His definition of discipline is actually tyranny and oppression of the UoN staff and students. He will be ashamed if he gave his contributions. His intention is to have a vice chancellor who is his own puppet in order to achieve suspect objectives

The Standard newspaper some time back put together an article that detailed the networks of wealthy individuals who control Kenya’s politics.

Here is a relevant quote that sign posts the role of Joe Wanjui:

The groups fighting for control of the money bags in Kibaki’s State House roughly fall into two groups: The Young Turks — an eager beaver generation spoiling for riches — and the Moustache Petes, the veterans of the old money group.

The new money group comprises youthful sons of privilege also known as the St Mary’s Group as most of them are alumni of Nairobi’s Saint Mary’s School. The most high profile member of the group is long-serving private secretary to Kibaki, Mr Alfred Getonga.

He is the son of a former Nairobi Town clerk, the late Simeon Getonga. Others in the group, but operating in the background, are two sons of the President, Jimmy and David, and their sister Judy Wanjiku.

Away from State House, the foot soldiers of the new money group are Mr John Macharia, the managing director of Triple-A-Capital and son of businessman and media tycoon S.K. Macharia of Citizen Media Group, the chief executive of the City Hoppa bus company, Mr George Thuo, and Mr Francis Michuki, a director of the Windsor Golf and Country Club and son of Transport minister John Michuki.

Acting as the shadowy point-men to the group are businessman Jimmy Wanjigi, a son of former Cabinet minister Maina Wanjigi, and a former top executive at Commercial Bank of Africa, Mr Victor Gitobu.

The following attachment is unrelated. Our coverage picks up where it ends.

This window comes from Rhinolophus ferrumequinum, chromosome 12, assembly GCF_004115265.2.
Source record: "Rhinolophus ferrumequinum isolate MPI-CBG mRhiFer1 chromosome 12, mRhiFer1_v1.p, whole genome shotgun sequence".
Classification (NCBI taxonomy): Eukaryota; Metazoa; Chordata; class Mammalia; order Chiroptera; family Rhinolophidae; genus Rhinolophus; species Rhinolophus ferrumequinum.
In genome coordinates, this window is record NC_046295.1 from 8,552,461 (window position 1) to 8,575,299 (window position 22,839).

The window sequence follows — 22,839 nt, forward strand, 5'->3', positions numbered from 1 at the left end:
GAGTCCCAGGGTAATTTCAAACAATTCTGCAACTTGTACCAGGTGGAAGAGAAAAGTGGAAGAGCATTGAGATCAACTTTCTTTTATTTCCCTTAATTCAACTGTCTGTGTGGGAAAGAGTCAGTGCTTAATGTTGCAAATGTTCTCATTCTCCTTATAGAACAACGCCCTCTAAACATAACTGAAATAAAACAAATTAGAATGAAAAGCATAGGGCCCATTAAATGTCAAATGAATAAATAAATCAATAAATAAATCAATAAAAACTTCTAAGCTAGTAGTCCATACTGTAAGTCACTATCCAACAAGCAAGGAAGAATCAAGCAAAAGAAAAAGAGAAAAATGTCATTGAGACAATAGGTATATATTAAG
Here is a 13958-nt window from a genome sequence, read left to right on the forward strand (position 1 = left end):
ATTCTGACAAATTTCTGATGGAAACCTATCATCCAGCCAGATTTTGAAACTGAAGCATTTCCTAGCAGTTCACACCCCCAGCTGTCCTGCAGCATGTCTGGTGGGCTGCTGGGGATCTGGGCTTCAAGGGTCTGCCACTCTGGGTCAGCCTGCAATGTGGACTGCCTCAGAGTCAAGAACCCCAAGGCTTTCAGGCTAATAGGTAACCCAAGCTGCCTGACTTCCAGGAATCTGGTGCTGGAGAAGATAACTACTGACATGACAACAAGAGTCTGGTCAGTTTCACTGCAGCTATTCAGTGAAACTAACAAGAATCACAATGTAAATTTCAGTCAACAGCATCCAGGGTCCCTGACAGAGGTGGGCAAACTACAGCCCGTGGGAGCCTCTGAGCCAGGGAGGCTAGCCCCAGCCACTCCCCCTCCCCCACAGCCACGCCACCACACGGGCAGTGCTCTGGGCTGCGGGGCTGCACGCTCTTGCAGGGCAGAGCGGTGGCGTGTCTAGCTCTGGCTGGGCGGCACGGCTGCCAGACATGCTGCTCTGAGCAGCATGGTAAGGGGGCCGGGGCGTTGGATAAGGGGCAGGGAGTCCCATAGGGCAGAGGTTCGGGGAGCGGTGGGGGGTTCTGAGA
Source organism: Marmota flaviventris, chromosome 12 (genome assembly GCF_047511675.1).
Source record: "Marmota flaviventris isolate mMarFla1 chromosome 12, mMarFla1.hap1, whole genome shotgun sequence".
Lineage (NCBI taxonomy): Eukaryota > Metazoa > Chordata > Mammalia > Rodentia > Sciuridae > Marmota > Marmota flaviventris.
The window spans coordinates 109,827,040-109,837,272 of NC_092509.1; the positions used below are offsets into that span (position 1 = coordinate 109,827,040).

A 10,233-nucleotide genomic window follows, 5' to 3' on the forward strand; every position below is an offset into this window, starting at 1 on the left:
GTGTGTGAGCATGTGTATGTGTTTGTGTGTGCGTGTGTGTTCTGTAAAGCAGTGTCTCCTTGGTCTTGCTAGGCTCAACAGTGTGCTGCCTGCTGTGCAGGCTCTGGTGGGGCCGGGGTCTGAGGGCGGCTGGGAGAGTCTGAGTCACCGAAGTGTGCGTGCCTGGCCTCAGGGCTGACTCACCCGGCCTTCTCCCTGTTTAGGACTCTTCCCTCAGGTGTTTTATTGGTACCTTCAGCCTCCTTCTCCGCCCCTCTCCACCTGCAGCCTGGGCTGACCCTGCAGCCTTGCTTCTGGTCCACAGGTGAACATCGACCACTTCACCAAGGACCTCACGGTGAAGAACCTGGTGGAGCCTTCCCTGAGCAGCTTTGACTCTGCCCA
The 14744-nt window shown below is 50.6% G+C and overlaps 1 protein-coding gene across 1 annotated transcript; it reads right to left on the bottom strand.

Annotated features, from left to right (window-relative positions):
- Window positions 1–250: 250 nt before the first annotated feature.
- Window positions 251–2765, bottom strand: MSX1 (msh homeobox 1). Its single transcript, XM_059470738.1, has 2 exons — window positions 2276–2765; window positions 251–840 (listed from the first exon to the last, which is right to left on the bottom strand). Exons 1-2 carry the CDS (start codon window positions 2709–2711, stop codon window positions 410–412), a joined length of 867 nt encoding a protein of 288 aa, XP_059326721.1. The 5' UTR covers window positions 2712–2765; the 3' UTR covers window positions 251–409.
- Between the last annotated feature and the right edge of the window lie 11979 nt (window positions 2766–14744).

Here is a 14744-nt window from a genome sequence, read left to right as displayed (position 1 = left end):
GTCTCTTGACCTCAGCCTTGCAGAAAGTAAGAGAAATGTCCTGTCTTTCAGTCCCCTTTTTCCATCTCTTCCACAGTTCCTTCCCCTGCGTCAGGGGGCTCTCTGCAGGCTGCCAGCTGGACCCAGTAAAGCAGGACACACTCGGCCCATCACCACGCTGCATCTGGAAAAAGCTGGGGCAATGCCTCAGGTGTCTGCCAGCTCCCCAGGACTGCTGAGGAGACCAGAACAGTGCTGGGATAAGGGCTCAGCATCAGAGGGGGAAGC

Also believed to be allied to the Young Turks is National Security minister, Dr Chris Murungaru, and his PS, Mr David Mwangi. Transport minister John Michuki has also been playing ball from their side as can be deduced from the fact that he had given duty exemption to a company associated with his son in the cranes project which was to be financed through Triple-A-Capital.

On the other hand, the old money Moustache Petes consist of old friends of the President, some going back to their days at Makerere in the late 1950s. Others in this category are golfing buddies from Muthaiga and all-time royals from the President’s Othaya home.

Here we have University of Narobi chancellor Joe Wanjui, businessmen Eddy Njoroge, Nat Kang’ethe, Peter Kanyago, John Murenga, FTJ Nyamu, Duncan Ndegwa and Robert Gacheche, among others.

Working harmoniously with this group are the old money chiefs of the Moi era, including, Merali, the newly appointed PS in the office of the President, Mr Stanley Murage, businessmen Karanja Kabage and Mr Manga Mugwe.

Each man in the later group has a strong Moi-link. Murage is former PS for Transport in the Moi government. He is also a principal shareholder in the Kenya Bus Company alongside Mr Samuel Gichuru, Mr Kabage and a key figure in Moi’s State House, Mr Hoseah Kiplagat.

Joe Wanjui is also a senior member of the DP, the dominant party of the dominant faction of NAK that is allied to Kibaki as you can see from this East African story that appeared in late 2002:

The same day, Mr Kibaki held a three-hour meeting with two members of the DP Council of Elders, Mr Joe Wanjui and Mr James Koome. Last month, the two elders declined to visit President Moi at State House with former DP patron Mr Njenga Karume, underscoring the need for the opposition to hung together in the light of aggressive wooing from State House. Mr Karume has since rejoined Kanu. Mr Kibaki's and Mrs Ngilu's meetings delayed the nomination until noon.

Despite the fact that Joe Wanjui has held powerful positions at the Democratic Party, and served in among other positions the following:Development Member - UNILEVER - Africa and the Middle East Region (1993 - 1995);Member of the Business Advisory Council - International Finance Corporation (IFC) - World Bank (1987 - 1992);Chairman and CEO - East Africa Industries Ltd. (Unilever) (1974 - 1993);Board Member - Commonwealth Africa Investment Fund Ltd;CEO - Industrial Development Corporation;Chairman - Transparency International (Kenya);Chairman - UAP Provincial Insurance Company; Chairperson - Stanbic Bank Kenya Limited;Chancellor - University of Nairobi and National Chairman - Kenya Institute of Management, Mr Wanjui remains an insatiable power vampire who has not seen a board that he does not want to join. In November 2003, he narrowly missed getting on board the Kenya Airways board.

Dr. Eigen, I could go on, but I think my point has been made: